Complaint to Newstalk about George Hook broadcast 8 Sept 2017
Friday, September 15th, 2017
To Ms. Patricia Monahan, Managing Director, Newstalk.
15 September 2017
Dear Ms. Monahan,
I write on behalf of the Dublin Rape Crisis Centre to complain about George Hook’s comments in relation to the responsibility of victims for being raped and the subsequent treatment of those comments by Newstalk.
The harm caused by Mr. Hook’s statement
You are by now fully familiar with the entirety of the passage which gave rise to the subsequent public outcry when Mr. Hook commented last Friday 8 September on a British case which, as it happens, remains unresolved.
The statements, about which this organisation has already expressed concern, suggested that modern day social activity implies that a young woman should not be surprised when an unknown man comes into a room and rapes her. Having asked the rhetorical question “But is there no blame now to the person who puts themselves in danger?” He went on to answer it himself on the airwaves, and also speaking as a father, by saying that there was personal responsibility. He said that now, and increasingly, the real issue was the question of personal responsibility of young girls.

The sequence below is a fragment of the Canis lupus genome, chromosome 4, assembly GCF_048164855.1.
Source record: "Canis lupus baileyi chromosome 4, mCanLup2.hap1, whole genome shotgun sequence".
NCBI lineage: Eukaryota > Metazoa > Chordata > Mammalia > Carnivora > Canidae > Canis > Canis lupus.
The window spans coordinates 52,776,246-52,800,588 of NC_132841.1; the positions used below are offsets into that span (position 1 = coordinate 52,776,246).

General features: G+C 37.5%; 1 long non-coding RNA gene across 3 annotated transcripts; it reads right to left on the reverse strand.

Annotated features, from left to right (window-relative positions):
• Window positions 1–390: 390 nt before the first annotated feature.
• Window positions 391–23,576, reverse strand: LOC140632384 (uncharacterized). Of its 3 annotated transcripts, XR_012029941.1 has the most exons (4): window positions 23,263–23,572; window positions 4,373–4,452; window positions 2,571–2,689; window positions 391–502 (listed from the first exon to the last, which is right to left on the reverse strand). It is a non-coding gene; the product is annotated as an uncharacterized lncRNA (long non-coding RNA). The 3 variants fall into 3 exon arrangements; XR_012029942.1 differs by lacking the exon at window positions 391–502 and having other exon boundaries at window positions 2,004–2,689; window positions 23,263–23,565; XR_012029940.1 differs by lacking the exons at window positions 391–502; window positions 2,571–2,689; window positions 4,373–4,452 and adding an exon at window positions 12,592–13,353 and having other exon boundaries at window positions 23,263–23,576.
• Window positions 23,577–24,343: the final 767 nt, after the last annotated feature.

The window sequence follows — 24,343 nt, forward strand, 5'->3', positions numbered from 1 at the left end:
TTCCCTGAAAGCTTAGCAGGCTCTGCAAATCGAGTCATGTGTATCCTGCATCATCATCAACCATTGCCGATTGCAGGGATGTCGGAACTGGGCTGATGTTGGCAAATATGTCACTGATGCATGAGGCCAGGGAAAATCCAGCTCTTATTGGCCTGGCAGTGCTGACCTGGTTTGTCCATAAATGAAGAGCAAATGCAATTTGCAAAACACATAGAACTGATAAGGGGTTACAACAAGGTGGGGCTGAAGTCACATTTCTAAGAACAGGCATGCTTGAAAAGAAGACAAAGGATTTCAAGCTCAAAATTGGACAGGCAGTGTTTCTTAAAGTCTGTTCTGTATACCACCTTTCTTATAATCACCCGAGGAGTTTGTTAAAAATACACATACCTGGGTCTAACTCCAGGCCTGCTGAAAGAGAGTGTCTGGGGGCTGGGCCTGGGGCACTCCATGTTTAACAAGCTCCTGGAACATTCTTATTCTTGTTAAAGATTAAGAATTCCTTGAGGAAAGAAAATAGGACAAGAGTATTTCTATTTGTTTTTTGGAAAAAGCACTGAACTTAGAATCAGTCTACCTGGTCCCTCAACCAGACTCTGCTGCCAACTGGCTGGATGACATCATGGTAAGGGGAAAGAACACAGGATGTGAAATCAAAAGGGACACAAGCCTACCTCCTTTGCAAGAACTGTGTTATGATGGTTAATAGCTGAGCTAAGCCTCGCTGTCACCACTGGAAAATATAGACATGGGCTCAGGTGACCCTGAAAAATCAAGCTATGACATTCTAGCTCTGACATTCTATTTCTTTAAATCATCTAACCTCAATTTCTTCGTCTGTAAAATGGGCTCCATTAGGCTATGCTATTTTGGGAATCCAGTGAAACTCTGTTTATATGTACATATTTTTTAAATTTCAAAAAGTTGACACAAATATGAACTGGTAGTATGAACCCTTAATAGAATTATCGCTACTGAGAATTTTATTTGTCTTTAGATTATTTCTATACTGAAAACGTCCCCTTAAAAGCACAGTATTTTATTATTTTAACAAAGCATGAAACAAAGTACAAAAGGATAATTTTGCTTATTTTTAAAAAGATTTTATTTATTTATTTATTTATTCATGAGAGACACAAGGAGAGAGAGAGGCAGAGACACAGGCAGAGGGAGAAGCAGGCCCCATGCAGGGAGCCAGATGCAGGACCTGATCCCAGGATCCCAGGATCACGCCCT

For balance, we note that he said that the actions in that case were ‘awful’, that the girl should not be raped, was entitled to say no and that the person who carried out the action should go to jail.
However, the harm that he did, as a broadcaster who posed the question in that context, and as a parent, was to say that the victim of a rape was partially responsible. This, as he and Newstalk later acknowledged, is actually and factually incorrect. Rape is always the responsibility of a rapist alone. He peddled a pervasive and harmful untruth when he suggested otherwise.